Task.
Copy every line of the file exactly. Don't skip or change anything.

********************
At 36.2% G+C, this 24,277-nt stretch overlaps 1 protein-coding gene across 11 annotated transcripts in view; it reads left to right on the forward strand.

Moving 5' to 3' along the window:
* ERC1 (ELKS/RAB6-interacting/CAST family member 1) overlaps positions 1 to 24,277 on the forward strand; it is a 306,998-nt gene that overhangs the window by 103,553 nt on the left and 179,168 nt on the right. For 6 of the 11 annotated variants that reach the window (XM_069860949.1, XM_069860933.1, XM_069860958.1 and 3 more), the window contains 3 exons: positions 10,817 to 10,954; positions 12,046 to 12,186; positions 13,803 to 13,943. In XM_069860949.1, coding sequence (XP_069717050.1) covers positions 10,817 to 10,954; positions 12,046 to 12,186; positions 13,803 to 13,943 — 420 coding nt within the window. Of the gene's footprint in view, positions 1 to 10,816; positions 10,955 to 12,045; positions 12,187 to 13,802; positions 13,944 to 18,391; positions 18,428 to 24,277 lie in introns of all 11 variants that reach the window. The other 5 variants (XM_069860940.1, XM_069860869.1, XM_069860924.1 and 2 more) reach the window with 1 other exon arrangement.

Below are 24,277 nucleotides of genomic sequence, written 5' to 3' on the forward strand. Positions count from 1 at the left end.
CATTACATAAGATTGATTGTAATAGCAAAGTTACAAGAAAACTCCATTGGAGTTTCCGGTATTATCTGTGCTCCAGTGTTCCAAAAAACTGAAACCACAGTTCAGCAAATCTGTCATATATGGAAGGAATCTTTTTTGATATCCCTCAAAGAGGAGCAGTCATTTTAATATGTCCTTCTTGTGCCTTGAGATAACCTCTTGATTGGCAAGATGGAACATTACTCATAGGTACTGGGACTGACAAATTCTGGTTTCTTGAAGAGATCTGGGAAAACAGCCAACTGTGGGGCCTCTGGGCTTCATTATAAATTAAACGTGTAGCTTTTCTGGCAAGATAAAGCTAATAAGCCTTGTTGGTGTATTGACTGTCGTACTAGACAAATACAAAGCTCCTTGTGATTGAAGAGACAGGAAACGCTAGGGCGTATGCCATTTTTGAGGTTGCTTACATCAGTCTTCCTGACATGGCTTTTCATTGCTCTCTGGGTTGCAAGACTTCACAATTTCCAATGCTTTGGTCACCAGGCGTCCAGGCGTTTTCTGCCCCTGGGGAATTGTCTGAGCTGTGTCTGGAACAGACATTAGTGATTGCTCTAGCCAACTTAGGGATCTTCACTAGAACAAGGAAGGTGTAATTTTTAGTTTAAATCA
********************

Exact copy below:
At 36.2% G+C, this 24,277-nt stretch overlaps 1 protein-coding gene across 11 annotated transcripts in view; it reads left to right on the forward strand.

Moving 5' to 3' along the window:
* ERC1 (ELKS/RAB6-interacting/CAST family member 1) overlaps positions 1 to 24,277 on the forward strand; it is a 306,998-nt gene that overhangs the window by 103,553 nt on the left and 179,168 nt on the right. For 6 of the 11 annotated variants that reach the window (XM_069860949.1, XM_069860933.1, XM_069860958.1 and 3 more), the window contains 3 exons: positions 10,817 to 10,954; positions 12,046 to 12,186; positions 13,803 to 13,943. In XM_069860949.1, coding sequence (XP_069717050.1) covers positions 10,817 to 10,954; positions 12,046 to 12,186; positions 13,803 to 13,943 — 420 coding nt within the window. Of the gene's footprint in view, positions 1 to 10,816; positions 10,955 to 12,045; positions 12,187 to 13,802; positions 13,944 to 18,391; positions 18,428 to 24,277 lie in introns of all 11 variants that reach the window. The other 5 variants (XM_069860940.1, XM_069860869.1, XM_069860924.1 and 2 more) reach the window with 1 other exon arrangement.

Below are 24,277 nucleotides of genomic sequence, written 5' to 3' on the forward strand. Positions count from 1 at the left end.
CATTACATAAGATTGATTGTAATAGCAAAGTTACAAGAAAACTCCATTGGAGTTTCCGGTATTATCTGTGCTCCAGTGTTCCAAAAAACTGAAACCACAGTTCAGCAAATCTGTCATATATGGAAGGAATCTTTTTTGATATCCCTCAAAGAGGAGCAGTCATTTTAATATGTCCTTCTTGTGCCTTGAGATAACCTCTTGATTGGCAAGATGGAACATTACTCATAGGTACTGGGACTGACAAATTCTGGTTTCTTGAAGAGATCTGGGAAAACAGCCAACTGTGGGGCCTCTGGGCTTCATTATAAATTAAACGTGTAGCTTTTCTGGCAAGATAAAGCTAATAAGCCTTGTTGGTGTATTGACTGTCGTACTAGACAAATACAAAGCTCCTTGTGATTGAAGAGACAGGAAACGCTAGGGCGTATGCCATTTTTGAGGTTGCTTACATCAGTCTTCCTGACATGGCTTTTCATTGCTCTCTGGGTTGCAAGACTTCACAATTTCCAATGCTTTGGTCACCAGGCGTCCAGGCGTTTTCTGCCCCTGGGGAATTGTCTGAGCTGTGTCTGGAACAGACATTAGTGATTGCTCTAGCCAACTTAGGGATCTTCACTAGAACAAGGAAGGTGTAATTTTTAGTTTAAATCA